THIS ARTICLE IS MORE THAN FIVE YEARS OLD
This article is more than five years old. Autism research - and science in general - is constantly evolving, so older articles may contain information or theories that have been reevaluated since their original publication date.
During the Great Depression, the federal government hired people to dig ditches, build roads and conduct interviews. In the Great Recession of 2008-2009, the U.S. government chose to fund research, and is reaping the benefits.
Two-thirds of the new data released in late October by the National Database for Autism Research (NDAR) stems from grants funded by the 2009 American Recovery and Reinvestment Act, also called the ‘stimulus.’
NDAR is an online data warehouse created by the U.S. National Institutes of Health (NIH) in 2007 to allow researchers to store, search and analyze data. The NIH funds approximately 400 autism grants. Of those, 65 contributed data in this first round.
NIH distributed approximately $64 million in funds in 2009 and $52 million in 2010 for two-year autism research grants.
This first round of shared data is mostly descriptive information on more than 10,000 participants in autism research, including scores on diagnostic tests, magnetic resonance imaging scans and raw genomic data. It will take about another year before experimental data from the studies become available.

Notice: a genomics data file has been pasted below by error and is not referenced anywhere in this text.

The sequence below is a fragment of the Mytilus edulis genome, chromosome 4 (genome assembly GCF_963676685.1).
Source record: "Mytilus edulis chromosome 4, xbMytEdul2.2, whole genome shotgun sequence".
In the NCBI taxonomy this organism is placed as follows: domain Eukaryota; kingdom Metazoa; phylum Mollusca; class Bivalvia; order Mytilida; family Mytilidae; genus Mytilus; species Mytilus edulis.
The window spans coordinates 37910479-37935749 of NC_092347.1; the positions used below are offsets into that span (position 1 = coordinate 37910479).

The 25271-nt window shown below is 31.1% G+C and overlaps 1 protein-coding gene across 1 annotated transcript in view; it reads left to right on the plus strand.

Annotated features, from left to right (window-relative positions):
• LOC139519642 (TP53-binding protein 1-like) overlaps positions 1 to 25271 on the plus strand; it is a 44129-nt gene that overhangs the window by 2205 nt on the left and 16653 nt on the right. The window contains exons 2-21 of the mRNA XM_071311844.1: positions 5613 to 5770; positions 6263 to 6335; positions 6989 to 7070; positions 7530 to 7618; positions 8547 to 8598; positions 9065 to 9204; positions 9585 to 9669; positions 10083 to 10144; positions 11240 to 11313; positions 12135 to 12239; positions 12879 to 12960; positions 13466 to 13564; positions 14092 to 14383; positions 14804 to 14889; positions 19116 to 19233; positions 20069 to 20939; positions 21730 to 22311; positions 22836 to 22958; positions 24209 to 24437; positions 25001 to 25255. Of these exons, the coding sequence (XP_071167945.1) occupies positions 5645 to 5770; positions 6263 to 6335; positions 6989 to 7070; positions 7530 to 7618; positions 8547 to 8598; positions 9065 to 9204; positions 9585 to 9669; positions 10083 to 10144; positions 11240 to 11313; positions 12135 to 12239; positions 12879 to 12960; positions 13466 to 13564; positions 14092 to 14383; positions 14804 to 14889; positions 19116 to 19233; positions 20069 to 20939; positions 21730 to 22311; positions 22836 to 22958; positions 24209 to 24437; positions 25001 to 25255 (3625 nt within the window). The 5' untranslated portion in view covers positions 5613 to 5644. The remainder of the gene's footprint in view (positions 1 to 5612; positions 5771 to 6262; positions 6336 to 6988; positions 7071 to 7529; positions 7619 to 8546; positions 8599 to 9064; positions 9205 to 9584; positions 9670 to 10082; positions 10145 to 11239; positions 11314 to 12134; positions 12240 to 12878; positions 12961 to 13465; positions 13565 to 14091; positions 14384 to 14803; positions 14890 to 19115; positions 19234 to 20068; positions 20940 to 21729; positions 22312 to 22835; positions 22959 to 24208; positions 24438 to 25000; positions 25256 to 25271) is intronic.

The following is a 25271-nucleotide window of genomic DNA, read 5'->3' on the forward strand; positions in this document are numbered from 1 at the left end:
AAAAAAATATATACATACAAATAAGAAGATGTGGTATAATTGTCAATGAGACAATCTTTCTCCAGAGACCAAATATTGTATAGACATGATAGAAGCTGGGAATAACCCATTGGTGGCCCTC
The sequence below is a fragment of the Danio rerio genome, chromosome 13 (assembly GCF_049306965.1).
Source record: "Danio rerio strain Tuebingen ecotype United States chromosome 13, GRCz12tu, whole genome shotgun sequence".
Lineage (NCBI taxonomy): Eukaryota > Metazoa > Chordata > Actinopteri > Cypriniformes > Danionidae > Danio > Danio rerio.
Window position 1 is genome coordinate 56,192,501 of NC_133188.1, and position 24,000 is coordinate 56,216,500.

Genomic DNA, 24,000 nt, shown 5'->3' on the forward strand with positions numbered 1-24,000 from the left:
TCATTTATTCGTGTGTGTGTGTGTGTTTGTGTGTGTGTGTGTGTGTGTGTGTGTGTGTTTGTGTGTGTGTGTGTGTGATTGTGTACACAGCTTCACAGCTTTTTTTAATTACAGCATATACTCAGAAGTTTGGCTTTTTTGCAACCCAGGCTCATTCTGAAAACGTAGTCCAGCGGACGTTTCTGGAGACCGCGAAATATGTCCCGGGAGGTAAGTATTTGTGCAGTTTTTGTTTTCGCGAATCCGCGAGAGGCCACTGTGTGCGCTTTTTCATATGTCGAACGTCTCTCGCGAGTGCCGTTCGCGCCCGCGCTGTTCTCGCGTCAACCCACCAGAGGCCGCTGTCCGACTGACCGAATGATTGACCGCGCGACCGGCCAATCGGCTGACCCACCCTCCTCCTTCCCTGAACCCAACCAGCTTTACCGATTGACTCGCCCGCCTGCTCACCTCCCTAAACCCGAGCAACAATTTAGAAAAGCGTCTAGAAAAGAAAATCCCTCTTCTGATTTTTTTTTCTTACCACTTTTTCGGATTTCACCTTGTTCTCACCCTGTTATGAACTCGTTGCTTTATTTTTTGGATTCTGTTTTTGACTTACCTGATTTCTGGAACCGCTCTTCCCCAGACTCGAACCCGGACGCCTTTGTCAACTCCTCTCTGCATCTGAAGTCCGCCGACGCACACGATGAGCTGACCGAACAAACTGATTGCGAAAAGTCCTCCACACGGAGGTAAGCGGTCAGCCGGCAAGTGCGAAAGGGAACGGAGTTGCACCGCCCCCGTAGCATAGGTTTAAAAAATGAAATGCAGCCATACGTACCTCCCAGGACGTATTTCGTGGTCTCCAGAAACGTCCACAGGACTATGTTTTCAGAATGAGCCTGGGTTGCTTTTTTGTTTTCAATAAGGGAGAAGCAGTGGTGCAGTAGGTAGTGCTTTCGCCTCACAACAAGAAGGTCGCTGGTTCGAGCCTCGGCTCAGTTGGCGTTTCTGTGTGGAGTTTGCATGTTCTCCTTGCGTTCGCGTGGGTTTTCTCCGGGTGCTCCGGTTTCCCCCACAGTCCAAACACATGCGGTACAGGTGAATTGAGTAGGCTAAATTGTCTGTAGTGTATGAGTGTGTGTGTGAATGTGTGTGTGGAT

As with all new grants, each participant is identified with a global unique identifier, or GUID, to ease data-sharing among researchers in different institutions.
NDAR also made available preliminary data from researchers funded through the NIH Autism Centers of Excellence and Collaborative Programs of Excellence in Autism.
Researchers may share data from these five-year grants prior to publication at their own discretion. The ACE grants started in 2007, so it is likely that the bulk of experimental results will not be posted by NDAR until 2012 after the studies have concluded and researchers have analyzed their data.
NDAR plans to release a new batch of data every six months to qualified researchers at an NIH-supported institution. It also plans to share summaries of these autism studies with the public.